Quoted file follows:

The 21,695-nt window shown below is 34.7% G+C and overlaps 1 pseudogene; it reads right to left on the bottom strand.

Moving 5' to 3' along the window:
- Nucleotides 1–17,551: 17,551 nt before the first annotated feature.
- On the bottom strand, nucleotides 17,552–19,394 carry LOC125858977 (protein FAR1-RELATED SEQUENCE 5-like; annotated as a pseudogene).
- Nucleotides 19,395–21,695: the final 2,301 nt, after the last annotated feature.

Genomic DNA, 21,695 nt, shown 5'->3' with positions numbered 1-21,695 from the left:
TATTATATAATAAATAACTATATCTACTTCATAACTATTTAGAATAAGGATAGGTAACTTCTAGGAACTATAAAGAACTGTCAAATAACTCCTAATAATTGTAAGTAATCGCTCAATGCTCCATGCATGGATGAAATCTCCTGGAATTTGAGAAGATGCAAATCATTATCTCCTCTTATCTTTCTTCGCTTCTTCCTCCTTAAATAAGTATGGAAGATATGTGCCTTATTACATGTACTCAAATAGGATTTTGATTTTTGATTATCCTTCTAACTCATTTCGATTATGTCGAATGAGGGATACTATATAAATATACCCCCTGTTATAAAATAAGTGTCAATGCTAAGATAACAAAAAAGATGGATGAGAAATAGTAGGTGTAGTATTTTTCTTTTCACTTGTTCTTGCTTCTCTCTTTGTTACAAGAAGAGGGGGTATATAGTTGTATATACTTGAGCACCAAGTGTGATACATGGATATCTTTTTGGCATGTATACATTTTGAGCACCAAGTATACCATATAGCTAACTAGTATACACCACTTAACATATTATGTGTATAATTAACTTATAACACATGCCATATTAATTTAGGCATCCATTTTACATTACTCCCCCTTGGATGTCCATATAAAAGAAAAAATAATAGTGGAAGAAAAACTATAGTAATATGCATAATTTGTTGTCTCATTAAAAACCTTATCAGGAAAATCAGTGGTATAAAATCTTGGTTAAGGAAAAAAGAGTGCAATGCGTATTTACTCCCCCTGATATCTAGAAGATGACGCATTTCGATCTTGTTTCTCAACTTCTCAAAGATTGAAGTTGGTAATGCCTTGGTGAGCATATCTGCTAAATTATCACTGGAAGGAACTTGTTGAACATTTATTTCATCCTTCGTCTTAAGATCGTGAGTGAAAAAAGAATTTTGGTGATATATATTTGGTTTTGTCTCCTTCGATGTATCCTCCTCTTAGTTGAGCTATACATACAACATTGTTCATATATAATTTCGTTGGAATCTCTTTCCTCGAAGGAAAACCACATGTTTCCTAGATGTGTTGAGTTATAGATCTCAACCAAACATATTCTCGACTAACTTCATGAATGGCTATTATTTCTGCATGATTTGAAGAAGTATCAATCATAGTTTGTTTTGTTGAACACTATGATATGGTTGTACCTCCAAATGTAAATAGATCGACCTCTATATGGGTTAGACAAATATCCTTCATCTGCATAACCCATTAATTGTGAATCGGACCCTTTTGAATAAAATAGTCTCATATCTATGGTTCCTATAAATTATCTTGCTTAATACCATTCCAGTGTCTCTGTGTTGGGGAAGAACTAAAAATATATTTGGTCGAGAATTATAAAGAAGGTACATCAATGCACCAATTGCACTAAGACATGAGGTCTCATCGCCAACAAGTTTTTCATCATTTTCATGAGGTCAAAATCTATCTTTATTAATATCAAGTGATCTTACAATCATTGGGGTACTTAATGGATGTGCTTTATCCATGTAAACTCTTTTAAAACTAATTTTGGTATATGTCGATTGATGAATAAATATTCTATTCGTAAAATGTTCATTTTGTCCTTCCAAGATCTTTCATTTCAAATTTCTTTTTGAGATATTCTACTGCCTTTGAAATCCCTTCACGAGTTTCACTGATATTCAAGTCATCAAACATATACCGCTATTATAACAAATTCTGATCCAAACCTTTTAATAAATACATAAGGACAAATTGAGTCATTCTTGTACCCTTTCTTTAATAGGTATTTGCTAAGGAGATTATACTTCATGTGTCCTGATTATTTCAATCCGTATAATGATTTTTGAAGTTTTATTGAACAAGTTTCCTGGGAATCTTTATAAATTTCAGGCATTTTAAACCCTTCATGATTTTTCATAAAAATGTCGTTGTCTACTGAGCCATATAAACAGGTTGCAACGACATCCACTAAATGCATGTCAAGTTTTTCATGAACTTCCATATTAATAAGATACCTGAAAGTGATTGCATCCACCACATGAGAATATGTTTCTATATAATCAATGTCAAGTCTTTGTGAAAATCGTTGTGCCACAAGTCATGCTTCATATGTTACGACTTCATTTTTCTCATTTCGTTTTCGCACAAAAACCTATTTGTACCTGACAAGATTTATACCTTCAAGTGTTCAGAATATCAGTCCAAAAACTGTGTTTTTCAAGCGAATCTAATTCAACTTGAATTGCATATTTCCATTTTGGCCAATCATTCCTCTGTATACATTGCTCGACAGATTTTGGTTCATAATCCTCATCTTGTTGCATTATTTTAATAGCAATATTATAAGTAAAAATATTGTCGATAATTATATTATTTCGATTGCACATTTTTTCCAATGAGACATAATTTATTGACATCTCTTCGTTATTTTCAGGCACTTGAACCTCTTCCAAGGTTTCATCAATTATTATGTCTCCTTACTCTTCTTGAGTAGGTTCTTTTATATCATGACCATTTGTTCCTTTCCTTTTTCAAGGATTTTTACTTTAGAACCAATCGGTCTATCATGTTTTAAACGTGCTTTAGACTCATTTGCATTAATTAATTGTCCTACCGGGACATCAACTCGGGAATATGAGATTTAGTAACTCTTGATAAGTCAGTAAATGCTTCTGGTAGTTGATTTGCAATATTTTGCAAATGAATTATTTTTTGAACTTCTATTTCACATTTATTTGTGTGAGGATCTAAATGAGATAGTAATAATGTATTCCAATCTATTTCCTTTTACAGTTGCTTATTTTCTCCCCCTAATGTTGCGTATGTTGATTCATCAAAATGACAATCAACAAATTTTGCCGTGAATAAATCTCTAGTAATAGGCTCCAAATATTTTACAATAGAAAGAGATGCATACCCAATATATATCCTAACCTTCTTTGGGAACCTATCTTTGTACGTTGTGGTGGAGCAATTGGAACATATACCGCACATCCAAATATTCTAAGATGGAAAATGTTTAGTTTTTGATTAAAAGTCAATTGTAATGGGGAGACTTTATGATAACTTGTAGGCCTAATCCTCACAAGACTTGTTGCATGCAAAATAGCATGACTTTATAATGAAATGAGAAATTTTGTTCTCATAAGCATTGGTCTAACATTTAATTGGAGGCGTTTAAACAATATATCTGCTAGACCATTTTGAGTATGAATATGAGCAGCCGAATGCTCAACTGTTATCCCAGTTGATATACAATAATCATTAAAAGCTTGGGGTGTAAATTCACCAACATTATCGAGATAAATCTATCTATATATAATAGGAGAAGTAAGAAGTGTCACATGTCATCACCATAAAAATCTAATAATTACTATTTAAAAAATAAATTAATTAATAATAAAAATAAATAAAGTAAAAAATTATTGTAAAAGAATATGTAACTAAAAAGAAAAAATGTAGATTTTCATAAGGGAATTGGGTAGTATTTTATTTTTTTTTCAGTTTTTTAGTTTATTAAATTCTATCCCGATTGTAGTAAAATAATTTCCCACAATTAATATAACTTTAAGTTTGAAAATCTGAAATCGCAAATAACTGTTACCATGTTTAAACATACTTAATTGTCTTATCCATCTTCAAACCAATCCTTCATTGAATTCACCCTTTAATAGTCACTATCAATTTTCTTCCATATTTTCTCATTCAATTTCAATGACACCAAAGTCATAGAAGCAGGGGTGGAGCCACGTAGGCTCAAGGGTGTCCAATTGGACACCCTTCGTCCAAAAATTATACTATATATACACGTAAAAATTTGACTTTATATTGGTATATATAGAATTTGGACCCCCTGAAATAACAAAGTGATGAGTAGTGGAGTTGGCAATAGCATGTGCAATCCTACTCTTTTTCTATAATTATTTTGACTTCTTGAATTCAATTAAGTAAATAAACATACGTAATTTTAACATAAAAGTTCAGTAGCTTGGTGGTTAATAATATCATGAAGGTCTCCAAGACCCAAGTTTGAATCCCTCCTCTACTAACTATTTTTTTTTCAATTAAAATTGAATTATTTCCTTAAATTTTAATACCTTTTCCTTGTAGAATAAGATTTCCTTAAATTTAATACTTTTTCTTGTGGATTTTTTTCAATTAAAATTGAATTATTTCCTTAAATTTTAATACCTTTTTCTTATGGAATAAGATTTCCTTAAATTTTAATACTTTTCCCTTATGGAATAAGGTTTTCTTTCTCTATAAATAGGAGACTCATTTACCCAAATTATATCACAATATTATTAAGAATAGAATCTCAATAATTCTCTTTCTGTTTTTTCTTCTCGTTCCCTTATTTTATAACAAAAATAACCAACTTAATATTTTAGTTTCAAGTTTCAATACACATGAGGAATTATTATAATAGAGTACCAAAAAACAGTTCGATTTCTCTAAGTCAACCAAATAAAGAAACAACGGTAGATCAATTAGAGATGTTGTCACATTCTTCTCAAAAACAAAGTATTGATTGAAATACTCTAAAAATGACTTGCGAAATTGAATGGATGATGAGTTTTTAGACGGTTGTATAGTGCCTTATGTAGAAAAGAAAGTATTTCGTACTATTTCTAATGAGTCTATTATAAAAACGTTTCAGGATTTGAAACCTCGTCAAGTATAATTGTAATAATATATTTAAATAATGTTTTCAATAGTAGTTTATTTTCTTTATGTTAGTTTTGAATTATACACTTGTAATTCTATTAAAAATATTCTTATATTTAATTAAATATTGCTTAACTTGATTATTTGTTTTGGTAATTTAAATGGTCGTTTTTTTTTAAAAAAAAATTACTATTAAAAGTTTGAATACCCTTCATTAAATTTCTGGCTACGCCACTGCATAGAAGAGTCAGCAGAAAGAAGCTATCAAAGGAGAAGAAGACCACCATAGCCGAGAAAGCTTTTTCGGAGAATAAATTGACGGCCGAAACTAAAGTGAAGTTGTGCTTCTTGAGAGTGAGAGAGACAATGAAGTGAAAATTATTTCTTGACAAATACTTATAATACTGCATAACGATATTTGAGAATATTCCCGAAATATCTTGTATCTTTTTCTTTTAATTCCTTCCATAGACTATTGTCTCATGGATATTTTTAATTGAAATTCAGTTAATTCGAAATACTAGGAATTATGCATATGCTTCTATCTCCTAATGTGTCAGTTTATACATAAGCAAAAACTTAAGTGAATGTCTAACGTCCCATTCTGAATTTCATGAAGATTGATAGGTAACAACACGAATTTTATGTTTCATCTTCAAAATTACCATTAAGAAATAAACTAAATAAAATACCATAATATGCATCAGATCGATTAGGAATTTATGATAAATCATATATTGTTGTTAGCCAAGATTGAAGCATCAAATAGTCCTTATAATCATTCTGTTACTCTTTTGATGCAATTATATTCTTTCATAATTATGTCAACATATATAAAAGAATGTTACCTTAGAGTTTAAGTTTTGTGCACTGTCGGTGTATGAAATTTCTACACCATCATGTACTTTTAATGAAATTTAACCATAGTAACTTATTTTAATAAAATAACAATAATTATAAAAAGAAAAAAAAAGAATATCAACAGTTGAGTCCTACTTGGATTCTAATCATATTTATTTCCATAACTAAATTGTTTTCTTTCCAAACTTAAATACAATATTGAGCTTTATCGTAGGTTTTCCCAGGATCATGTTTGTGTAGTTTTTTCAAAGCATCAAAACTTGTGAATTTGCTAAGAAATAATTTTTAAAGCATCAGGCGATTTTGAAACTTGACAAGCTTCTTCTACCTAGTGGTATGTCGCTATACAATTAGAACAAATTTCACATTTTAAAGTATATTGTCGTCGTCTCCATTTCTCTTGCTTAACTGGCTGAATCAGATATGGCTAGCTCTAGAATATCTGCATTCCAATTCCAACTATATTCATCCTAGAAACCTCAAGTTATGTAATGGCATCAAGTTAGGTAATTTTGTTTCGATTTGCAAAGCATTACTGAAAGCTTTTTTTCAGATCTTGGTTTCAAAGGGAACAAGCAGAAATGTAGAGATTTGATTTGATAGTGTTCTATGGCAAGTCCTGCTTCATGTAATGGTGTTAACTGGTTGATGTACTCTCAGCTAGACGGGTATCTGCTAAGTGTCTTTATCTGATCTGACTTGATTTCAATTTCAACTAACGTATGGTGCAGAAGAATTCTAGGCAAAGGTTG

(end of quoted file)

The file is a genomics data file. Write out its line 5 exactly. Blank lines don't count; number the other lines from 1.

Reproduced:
- Nucleotides 19,395–21,695: the final 2,301 nt, after the last annotated feature.